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Doctor warns poor hospital communication likely to worsen

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The head of the Bermuda Hospitals Board has appealed to doctors to help fix healthcare (File photograph by Akil Simmons)

The chief executive of the Bermuda Hospitals Board has appealed to physicians to collaborate in “fixing healthcare in Bermuda”.

However, a veteran doctor has warned that basic communications between with the hospital and physicians have grown dangerously flawed, with patient care placed at risk.

R, Scott Pearman spoke as the first non-physician to address the recent quarterly Docs for Dinner gathering hosted by Ewart Brown with Bermuda Healthcare Services and the Brown Darrell Clinic, saying alignment between “the hospital and all of the physician providers is essential for the effective and efficient management of our population’s health”.

A general practitioner at the event challenged Mr Pearman that physicians frequently found accessing the hospital’s new communications system “impossible”.

R. Scott Pearman, BHB chief executive, on communications issues with doctors

“As I said in my speech, technology offers new opportunities for the hospital and community physicians to communicate through secure channels that ensure patient confidentiality and adherence to Bermuda’s personal information privacy act requirements while optimising patient care, but it is a just tool that connects us and the hospital and local physicians still have to do their part.

“It is critical to patient care and the improvement of the healthcare system for us to communicate as effectively and efficiently as we can, but equally vital that all shared information is appropriately protected and secure.”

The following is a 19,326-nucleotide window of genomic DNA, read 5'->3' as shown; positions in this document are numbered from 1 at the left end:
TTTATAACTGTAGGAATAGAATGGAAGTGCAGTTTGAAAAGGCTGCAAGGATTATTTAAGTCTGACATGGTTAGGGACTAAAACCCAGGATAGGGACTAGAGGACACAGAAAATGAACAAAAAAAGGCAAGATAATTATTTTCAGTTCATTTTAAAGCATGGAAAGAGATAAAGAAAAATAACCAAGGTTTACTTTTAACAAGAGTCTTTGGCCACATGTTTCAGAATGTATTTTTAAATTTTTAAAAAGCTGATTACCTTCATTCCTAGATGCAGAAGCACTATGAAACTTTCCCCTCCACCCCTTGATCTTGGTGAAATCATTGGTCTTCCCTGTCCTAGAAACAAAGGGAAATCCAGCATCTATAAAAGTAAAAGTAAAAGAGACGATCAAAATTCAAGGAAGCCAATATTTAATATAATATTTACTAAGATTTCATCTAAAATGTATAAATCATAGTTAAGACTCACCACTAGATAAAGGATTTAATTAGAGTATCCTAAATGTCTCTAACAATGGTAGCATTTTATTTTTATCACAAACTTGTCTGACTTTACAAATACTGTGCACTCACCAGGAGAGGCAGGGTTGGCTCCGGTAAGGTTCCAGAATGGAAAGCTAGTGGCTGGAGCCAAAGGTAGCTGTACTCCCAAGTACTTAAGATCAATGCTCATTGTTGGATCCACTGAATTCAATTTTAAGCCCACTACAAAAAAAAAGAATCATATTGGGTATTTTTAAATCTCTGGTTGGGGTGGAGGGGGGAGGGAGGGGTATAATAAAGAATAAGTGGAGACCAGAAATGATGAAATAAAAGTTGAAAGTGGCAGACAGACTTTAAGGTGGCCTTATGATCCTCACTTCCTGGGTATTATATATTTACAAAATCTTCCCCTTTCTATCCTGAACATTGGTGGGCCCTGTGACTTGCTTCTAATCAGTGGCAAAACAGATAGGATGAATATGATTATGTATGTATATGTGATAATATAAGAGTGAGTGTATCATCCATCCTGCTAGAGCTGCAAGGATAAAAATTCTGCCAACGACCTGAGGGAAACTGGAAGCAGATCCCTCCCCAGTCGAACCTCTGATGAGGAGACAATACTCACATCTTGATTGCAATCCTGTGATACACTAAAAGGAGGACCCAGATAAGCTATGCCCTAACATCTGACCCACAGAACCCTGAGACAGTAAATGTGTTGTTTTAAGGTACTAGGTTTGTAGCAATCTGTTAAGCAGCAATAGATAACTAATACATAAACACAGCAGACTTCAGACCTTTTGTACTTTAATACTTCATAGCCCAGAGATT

“Do not tell me to use a system that I cannot access,” the doctor said, citing a case in which repeated attempts to learn of a patient’s status were frustrated.

The GP finally discovered from the client’s family that the patient was dead.

R. Scott Pearman, the chief executive of the Bermuda Hospitals Board, addresses a gathering of the island’s physicians (Photograph by Jonathan Bell)

Mr Pearman, whose appointment was announced last December, responded at the dinner by acknowledging that “communication has absolutely been a struggle” and that the BHB “have had challenges”.

He said that with the implementation in 2022 of the hospital’s patient electronic and administrative records log, known as Pearl, the BHB had taken “a grand step”.

However, the physician responded that the upcoming requirements of the Personal Information Protection Act — Pipa — would only worsen ineffective communication channels.

“We are absolutely having to look at Pipa,” Mr Pearman conceded, adding that the BHB had faced its own challenges contacting physicians in return.

Healthcare in Bermuda has stood out as one of the last industries where the use of fax has persisted in an otherwise disjointed system — and the implementation of Pearl has been hailed as a vital upgrade.

The doctor at the Docs for Dinner night, who highlighted the discovery that a patient who had been in the hospital was now in a funeral home, said the problem was far from a one-off event.